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Home Brew Forums > Home Brewing Beer > Beginners Beer Brewing Forum > Common Sense Advice : Never, ever use a varnished stirrer!

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Old 10-26-2008, 05:03 PM   #1
talkingmonkey
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Default Common Sense Advice : Never, ever use a varnished stirrer!

I'm about to dump a batch that I worked on for 3-4 months, and thought would be my masterpiece. I finally got a second opinion on what I already knew. I made a varnish flavored dubbelbock. Polyurethanator??? This all happened because of one stupid, small decision when cooking. I had a buddy pick up a stirrer for me and he grabbed a boat oar with varnish. I knew better, but I thought it wouldn't be a huge deal. Wrong! It's gonna be hard to do, but I gotta dump it. Lesson learned.

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Old 10-26-2008, 05:12 PM   #2
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ouch.... If you need a shoulder to cry on I'm here!

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Old 10-26-2008, 05:18 PM   #3
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That really sucks, I'm sorry. Lesson learned: stay away from wooden spoons for the boil. Not only because of varnish, but wood is hard to cleanse of bacteria and what not

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Old 10-26-2008, 05:30 PM   #4
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Sounds like good advice. My mash paddle is wooden and unfinished, but mash temps are not high, so I wouldn't be concerned if it had a food-safe finish on it. I don't have a need to stir my wort in the boil kettle except once at the beginning to ensure all my mash runnings are well mixed before I measure my OG. But even so, I use a four foot long SS paddle I bought at a restaurant supply store for that job.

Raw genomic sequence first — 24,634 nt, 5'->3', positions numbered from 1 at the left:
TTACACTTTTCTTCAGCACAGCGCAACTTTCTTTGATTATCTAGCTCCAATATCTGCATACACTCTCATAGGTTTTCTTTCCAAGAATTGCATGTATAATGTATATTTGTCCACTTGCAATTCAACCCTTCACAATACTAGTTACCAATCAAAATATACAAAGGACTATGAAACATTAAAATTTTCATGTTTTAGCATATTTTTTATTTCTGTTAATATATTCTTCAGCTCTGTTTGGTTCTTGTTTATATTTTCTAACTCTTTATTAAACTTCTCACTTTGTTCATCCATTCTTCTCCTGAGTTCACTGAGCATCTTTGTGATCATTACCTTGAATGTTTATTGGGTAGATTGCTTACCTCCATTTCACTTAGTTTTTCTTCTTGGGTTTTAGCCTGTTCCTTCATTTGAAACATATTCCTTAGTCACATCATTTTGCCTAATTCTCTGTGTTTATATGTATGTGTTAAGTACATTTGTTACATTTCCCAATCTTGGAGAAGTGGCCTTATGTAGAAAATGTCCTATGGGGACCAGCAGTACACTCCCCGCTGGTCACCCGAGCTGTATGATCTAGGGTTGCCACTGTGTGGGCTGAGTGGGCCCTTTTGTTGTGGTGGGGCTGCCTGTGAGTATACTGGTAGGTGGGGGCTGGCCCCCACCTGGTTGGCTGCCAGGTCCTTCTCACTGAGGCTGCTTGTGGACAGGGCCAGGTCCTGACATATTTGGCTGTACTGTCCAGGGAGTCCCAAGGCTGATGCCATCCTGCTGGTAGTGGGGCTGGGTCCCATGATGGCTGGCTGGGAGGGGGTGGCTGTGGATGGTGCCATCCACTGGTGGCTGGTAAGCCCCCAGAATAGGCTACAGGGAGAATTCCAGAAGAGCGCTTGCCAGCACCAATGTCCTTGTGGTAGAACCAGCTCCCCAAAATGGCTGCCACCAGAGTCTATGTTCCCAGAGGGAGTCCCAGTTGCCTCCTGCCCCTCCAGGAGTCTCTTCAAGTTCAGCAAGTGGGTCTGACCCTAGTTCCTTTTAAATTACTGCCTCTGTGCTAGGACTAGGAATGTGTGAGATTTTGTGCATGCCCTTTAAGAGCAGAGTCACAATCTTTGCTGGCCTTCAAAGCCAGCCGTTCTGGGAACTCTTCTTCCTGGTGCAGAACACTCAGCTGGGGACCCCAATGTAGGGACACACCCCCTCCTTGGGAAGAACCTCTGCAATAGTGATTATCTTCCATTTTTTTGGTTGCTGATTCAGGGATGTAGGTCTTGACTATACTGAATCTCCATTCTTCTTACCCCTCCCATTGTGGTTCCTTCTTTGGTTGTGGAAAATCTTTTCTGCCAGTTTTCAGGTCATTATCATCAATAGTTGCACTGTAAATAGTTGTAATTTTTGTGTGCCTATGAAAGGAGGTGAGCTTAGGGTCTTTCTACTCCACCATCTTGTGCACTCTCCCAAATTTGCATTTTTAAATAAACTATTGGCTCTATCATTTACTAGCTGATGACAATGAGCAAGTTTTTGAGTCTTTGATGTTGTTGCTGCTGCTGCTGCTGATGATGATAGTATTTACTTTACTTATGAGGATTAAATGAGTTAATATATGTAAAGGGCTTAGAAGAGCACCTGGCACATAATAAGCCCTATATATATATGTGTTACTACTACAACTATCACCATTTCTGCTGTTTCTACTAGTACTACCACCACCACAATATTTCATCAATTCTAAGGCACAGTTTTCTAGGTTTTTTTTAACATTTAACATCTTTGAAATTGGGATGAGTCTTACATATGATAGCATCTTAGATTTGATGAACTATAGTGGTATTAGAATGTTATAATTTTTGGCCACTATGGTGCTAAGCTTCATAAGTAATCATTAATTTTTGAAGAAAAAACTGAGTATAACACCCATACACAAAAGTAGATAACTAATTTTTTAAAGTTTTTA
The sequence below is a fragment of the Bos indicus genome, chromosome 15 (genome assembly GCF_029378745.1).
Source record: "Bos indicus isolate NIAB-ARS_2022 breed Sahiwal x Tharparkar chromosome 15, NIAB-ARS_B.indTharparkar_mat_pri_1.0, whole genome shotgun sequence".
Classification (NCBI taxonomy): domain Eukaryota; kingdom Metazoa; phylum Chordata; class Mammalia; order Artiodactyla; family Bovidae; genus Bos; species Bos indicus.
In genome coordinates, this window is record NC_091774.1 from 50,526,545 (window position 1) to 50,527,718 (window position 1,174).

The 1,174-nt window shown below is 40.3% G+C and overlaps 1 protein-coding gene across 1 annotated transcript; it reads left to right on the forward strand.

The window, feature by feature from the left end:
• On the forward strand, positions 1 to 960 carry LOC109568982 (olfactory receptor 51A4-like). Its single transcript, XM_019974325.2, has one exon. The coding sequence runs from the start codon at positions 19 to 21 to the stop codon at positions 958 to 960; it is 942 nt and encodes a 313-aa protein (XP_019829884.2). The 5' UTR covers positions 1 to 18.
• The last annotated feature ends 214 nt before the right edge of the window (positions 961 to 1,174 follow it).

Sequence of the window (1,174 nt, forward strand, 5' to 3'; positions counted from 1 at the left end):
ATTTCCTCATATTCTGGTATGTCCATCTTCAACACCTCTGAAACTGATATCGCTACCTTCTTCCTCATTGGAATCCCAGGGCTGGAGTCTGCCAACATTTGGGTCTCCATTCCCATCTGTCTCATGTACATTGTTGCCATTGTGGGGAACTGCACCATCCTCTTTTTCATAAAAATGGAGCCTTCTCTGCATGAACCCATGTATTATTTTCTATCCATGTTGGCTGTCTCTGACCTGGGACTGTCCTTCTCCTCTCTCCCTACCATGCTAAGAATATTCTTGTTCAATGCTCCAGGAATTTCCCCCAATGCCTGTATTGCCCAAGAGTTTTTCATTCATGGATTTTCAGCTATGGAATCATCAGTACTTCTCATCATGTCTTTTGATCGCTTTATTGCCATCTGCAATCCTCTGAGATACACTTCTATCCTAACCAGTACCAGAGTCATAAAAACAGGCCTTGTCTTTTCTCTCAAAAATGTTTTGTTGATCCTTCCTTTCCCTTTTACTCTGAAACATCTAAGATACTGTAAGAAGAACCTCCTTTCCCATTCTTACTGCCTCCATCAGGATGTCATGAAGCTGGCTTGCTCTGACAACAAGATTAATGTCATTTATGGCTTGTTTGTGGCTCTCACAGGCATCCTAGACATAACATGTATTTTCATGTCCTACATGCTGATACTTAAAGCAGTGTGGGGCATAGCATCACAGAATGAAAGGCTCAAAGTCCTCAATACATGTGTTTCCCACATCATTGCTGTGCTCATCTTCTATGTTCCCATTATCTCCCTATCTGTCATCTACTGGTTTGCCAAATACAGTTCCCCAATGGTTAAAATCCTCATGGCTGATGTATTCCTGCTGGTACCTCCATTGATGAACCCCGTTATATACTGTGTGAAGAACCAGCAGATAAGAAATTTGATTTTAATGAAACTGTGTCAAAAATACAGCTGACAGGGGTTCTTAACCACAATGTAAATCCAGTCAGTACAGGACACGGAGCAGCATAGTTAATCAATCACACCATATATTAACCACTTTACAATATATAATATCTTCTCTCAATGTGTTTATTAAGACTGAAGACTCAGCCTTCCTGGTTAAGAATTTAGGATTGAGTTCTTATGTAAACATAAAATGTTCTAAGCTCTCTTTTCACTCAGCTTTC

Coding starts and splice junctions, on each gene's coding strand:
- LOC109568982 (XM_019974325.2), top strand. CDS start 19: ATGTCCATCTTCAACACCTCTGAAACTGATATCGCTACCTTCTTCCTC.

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Old 10-26-2008, 11:58 PM   #5
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A boat oar? How much beer did you make...like 200 gallons? Sorry about your beer.

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Old 10-26-2008, 11:59 PM   #6
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Quote:
Originally Posted by Parker36 View Post
wooden spoons for the boil...

...wood is hard to cleanse of bacteria
Makes no sense. Boiling kills any possible sources of infection.
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Old 10-27-2008, 01:33 AM   #7
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Quote:
Boiling kills any possible sources of infection
Yeah, I use wooden spoons (unvarnished though) all the time during boiling and for stirring my mini-mashes. After boiling I always use a sanitized plastic slotted spoon if I need to stir.

Sorry about your ruined batch.
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Old 10-27-2008, 03:20 AM   #8
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I've been searching for about an hour trying to find something that conclusively settles the question of whether wood is a good material for a wort-stirring spoon for the boil. I have come to the conclusion that there is much more religion than science accessible on this topic via a google search. I can't really find anything scientifically conclusive about it.

There are many sites whose authors claim that wooden utensils are prone to harboring bacteria. This seems to be a widely-held belief about wooden utensils, expressed on both cooking and brewing sites. Then there are a number of sources that claim that wood is naturally anti-bacterial. Some sites claim that wooden cooking utensils, tested a couple of days after having been used, cleaned, and air-dried, have been found to have far less bacteria on the surface than similarly used and cleaned plastic and metal utensils. None of the sources cited scientific references to back up their claims, one way or the other, so you just have to take it as religion.

I am not sure you can trust the boil to sterilize a wooden spoon. In fact, boiling doesn't sterilize; it only disinfects. But disinfecting is good enough for cooking or brewing. It takes five minutes of continuous immersion at boiling point to disinfect a utensil. No one is likely to do that with a wooden utensil due to risk of excessive liquid absorption and damage to the utensil. Nor would one likely leave it soaking in a bucket of Iodophor between uses, as I do with my SS stirrer. I'm sure there's no harm in using a wooden utensil to stir the wort while it is boiling, but I would not use it after the boil, just in case it were not adequately disinfected. It just doesn't make sense to take that risk.

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